Thomas A. Grossman
Business students who rely on spreadsheets can use management science only to the extent that they can build a spreadsheet model of an unstructured business situation.
Spreadsheets are the primary vehicle for analytical work in business, are advantageous for modeling and model representation, and are used by management science practitioners as well as end-user modelers. There is a common misperception that spreadsheets are somehow "easy" to use. However, the spreadsheet is a powerful rapid development computer programming language that requires software engineering for serious work.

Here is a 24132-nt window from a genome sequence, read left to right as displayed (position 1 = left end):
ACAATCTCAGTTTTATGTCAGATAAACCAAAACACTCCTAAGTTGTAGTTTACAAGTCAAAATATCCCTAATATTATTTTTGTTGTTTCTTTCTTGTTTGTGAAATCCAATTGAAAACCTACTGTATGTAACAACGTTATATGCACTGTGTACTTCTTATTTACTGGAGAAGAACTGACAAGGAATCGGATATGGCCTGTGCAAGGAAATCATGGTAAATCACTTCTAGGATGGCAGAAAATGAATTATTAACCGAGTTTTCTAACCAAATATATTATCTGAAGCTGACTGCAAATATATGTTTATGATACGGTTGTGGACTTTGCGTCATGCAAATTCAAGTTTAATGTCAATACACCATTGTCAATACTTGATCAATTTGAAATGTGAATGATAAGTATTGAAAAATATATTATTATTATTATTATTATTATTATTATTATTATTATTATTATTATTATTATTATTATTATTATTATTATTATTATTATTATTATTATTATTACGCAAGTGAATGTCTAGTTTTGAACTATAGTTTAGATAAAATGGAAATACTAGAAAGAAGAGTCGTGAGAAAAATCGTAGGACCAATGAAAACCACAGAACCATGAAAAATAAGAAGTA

People struggle to efficiently build effective, transferable spreadsheet models. Students need certain spreadsheet engineering principles that they do not know, but value highly when they learn them.
Spreadsheet engineering can be taught using a hierarchical "Skills, Capabilities and Practices Model." Low-level "Skills" need to be evaluated and fixed early in a spreadsheet-oriented management science course. High-level "Capabilities" and "Practices" should be integrated throughout the course.
Embracing spreadsheet engineering provides a magnificent opportunity for management science instructors to increase relevance and student satisfaction while increasing the likelihood of management science application by our graduates.
The course uses a diagnostic quiz designed to test students' understanding of basic Excel techniques.
The quiz is meant to be answered without using Excel itself, and some questions may have more than one correct answer.
2006, INFORMS Transactions on Education, Volume 7, Issue 1, September, pages 18-36